Navigate the menus below to get answers to your most frequently asked questions about the NGICP.
- What is green infrastructure?
- What is NGICP?
- What are all of the GI types that NGICP covers?
- Why was NGICP created?
- Who governs NGICP?
- What are NGICP’s missions and objectives?
- Who is the certifying body?
- What is the certification process?
- What does it mean if a person is NGICP certified?
Stormwater management practices that protect, restore, or mimic the natural water cycle are referred to as green infrastructure (GI). Some of these practices use trees and vegetation (i.e. rain gardens and green roofs) while others do not (i.e. rain barrels and permeable pavement). However, all green infrastructure does work to capture and store precipitation near where it falls so it can be managed in a way to deliver environmental, social, and economic benefits.
The National Green Infrastructure Certification Program (NGICP) is a certification program that offers a credential for GI installation, inspection, and maintenance workers that verifies that they have the required knowledge to build, inspect, and maintain sustainable GI systems. It is meant to be an entry-level certification that focuses on knowledge that is important for all three of these groups of workers to possess to carry out their job tasks properly.
What are all of the GI types that the NGICP covers?The NGICP covers the following GI types:
- Bioretention (includes rain gardens, curb cuts/curb extension, stormwater planters/tree boxes, tree trenches, and bioswales/vegetated swales)
- Permeable pavements (porous asphalt, pervious concrete, pervious pavers)
- Rainwater harvesting (rain barrels and cisterns)
- Rooftop detention practices (green roofs and blue roofs)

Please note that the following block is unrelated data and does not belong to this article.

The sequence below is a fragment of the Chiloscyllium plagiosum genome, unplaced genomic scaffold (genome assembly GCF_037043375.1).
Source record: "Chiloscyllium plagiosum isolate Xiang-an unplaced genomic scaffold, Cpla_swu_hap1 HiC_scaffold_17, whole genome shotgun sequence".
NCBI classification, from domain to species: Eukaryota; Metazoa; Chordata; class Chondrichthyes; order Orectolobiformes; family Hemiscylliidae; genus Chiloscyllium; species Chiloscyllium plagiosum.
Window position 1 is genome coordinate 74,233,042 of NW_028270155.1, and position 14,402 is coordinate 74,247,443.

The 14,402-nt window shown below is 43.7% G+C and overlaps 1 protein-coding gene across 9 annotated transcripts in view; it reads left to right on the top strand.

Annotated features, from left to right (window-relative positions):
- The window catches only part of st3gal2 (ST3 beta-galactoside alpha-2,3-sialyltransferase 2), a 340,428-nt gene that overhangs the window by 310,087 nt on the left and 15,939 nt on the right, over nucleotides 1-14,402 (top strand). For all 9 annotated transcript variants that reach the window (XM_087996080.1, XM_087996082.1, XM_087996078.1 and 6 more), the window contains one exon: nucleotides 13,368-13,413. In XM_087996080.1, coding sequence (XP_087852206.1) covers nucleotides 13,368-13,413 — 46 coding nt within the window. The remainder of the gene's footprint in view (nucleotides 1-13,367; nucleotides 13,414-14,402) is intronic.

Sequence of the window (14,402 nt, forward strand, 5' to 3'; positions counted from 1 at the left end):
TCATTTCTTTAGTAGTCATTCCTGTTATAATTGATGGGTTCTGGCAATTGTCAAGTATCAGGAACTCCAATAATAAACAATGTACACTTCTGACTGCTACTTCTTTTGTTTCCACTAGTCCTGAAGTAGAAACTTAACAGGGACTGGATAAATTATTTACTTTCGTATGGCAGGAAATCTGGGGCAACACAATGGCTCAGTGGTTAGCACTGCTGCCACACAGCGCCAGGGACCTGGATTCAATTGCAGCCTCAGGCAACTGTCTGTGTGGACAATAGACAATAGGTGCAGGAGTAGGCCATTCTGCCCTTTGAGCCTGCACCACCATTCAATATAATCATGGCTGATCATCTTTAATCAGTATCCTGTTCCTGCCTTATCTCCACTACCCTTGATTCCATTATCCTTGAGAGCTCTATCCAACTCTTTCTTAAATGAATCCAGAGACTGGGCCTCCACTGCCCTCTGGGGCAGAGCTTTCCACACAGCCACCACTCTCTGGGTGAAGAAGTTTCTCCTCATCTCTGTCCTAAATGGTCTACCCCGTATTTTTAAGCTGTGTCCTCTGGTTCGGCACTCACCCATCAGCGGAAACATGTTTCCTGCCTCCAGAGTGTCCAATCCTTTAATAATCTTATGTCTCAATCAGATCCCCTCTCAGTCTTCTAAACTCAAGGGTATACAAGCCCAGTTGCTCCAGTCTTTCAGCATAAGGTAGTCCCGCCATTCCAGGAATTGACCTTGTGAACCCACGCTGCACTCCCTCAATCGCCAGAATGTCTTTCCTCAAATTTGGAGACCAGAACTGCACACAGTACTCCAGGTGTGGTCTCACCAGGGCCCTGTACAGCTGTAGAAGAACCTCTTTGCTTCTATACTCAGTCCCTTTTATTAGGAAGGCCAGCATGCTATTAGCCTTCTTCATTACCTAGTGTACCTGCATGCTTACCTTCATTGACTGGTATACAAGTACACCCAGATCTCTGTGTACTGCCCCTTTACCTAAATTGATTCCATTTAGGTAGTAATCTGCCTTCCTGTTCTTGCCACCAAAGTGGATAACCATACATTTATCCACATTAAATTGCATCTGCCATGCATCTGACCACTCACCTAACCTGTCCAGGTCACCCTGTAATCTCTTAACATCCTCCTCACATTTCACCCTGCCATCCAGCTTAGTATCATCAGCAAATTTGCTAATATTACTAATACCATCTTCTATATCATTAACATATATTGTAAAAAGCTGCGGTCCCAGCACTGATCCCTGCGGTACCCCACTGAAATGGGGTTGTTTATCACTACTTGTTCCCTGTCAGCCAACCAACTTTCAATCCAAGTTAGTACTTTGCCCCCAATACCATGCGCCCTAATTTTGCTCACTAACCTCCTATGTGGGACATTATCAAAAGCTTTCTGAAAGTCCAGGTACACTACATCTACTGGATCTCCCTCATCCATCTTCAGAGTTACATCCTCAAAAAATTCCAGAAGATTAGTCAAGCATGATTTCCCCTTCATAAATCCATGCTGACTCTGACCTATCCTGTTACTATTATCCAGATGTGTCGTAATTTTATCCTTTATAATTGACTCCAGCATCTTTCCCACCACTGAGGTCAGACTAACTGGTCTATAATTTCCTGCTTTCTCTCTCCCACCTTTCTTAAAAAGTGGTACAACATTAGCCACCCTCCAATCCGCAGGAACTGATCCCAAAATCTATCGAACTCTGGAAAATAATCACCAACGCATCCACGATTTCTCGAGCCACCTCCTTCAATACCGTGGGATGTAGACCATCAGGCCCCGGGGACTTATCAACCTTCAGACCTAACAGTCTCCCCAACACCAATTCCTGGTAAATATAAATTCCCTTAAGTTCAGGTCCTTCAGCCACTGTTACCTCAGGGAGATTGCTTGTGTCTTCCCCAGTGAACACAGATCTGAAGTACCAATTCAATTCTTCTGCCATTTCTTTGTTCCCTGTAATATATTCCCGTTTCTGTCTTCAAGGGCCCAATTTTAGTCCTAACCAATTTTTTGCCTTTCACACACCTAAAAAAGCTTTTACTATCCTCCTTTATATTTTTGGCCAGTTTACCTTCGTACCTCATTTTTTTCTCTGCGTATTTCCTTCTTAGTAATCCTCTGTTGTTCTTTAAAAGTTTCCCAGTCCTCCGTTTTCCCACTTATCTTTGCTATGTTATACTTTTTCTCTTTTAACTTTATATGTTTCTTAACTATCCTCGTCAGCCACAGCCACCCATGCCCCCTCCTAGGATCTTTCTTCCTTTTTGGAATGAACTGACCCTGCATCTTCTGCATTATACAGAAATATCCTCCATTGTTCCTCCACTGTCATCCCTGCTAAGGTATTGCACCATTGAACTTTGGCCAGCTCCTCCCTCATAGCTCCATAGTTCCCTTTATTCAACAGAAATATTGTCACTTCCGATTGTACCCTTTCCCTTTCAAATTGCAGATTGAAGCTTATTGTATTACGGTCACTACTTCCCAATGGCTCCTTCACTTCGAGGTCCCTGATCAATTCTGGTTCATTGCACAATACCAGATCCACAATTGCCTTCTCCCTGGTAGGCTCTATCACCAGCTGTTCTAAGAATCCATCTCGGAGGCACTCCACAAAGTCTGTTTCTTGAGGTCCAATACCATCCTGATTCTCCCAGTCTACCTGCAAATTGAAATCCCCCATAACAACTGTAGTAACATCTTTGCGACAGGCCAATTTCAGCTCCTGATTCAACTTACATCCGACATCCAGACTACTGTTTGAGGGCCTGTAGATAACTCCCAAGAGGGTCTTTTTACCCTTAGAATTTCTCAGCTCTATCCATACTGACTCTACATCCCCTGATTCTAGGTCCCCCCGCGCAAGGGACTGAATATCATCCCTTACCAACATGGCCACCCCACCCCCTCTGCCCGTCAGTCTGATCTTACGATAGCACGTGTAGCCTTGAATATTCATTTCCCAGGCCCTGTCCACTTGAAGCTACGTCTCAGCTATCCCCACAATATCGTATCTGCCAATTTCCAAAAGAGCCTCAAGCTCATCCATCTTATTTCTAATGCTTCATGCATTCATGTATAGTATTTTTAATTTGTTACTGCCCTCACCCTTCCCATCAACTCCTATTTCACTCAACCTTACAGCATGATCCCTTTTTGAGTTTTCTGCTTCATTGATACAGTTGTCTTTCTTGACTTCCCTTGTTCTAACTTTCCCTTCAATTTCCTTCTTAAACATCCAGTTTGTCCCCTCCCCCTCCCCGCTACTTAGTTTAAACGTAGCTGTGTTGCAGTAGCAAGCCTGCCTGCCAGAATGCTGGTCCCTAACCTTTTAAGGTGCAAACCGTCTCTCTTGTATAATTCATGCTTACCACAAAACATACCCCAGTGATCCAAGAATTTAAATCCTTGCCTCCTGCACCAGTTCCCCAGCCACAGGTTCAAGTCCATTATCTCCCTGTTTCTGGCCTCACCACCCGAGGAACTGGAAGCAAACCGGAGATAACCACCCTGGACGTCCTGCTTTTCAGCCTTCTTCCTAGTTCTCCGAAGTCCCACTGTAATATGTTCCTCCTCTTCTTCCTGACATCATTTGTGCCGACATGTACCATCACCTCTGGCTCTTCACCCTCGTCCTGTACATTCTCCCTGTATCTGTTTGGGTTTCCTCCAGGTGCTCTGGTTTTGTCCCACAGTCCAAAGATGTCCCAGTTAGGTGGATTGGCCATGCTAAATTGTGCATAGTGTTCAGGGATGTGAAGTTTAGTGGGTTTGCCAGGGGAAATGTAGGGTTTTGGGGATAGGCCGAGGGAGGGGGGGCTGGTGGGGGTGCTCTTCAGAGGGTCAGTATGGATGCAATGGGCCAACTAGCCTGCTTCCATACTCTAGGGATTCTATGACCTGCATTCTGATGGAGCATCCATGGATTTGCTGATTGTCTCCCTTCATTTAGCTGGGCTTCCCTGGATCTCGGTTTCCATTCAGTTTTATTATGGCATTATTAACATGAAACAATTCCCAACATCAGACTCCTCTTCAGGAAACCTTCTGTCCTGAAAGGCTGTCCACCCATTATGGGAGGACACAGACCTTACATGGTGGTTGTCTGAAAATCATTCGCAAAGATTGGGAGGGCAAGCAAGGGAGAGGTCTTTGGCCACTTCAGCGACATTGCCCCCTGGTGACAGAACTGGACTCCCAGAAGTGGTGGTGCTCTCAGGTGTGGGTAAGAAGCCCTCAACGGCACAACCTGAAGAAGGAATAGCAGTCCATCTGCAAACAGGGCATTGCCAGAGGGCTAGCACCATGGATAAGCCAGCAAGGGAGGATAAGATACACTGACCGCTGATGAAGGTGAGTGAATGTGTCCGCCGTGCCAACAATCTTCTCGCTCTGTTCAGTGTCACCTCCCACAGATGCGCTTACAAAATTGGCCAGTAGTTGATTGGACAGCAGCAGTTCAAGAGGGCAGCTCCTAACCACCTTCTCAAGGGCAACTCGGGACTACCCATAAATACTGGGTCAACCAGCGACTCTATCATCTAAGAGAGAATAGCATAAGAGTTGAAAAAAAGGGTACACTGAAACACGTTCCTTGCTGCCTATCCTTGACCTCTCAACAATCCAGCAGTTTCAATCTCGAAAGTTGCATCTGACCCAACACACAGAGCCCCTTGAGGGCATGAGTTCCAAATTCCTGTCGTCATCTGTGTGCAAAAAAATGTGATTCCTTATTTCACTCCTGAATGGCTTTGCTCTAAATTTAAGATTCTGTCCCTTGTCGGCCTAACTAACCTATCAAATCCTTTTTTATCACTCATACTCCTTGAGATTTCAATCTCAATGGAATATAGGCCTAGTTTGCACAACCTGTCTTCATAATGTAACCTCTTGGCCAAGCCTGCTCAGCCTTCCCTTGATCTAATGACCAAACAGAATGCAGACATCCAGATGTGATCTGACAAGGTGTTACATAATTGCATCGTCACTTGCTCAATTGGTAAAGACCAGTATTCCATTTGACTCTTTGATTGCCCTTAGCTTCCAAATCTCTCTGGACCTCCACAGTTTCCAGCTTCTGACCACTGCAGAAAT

- Dry wells
- Stormwater wetlands
The NGICP was created to promote skilled individuals who will install, inspect, and maintain green infrastructure (GI) systems and also support community-based job creation, and establish national standards for individuals seeking to work on GI projects. The driver for this joint effort was DC Water’s amended federal consent decree (2005 consent decree, amended in 2016) to construct large-scale GI to manage combined sewer overflows (CSOs) in the District of Columbia, and the Green Jobs Memorandum of Agreement (MOA) between DC Water and the District of Columbia. The consent decree is a legal agreement between DC Water, the District of Columbia, the U.S. Environmental Protection Agency, and the U.S. Department of Justice.
Additionally, demand has been growing for a national program to provide credentialed green infrastructure construction and maintenance professionals. The white paper, The Need for National Green Infrastructure Training and Certification, provides more background on this need.
There are three permanent bodies that govern all aspects of the NGICP to deliver the Green Infrastructure Practioner (GIP) certification. The Board of Directors (BOD) overses the business and scheme strategies including development of policies and procedures, promotion, advocacy, fiduciary and fundraising. The Certification Committee (CC) reports to the SAC and oversees the maintenance of the certification program. The Technical Advisory Group (TAG), which reports to the CC oversees the technical components of the program.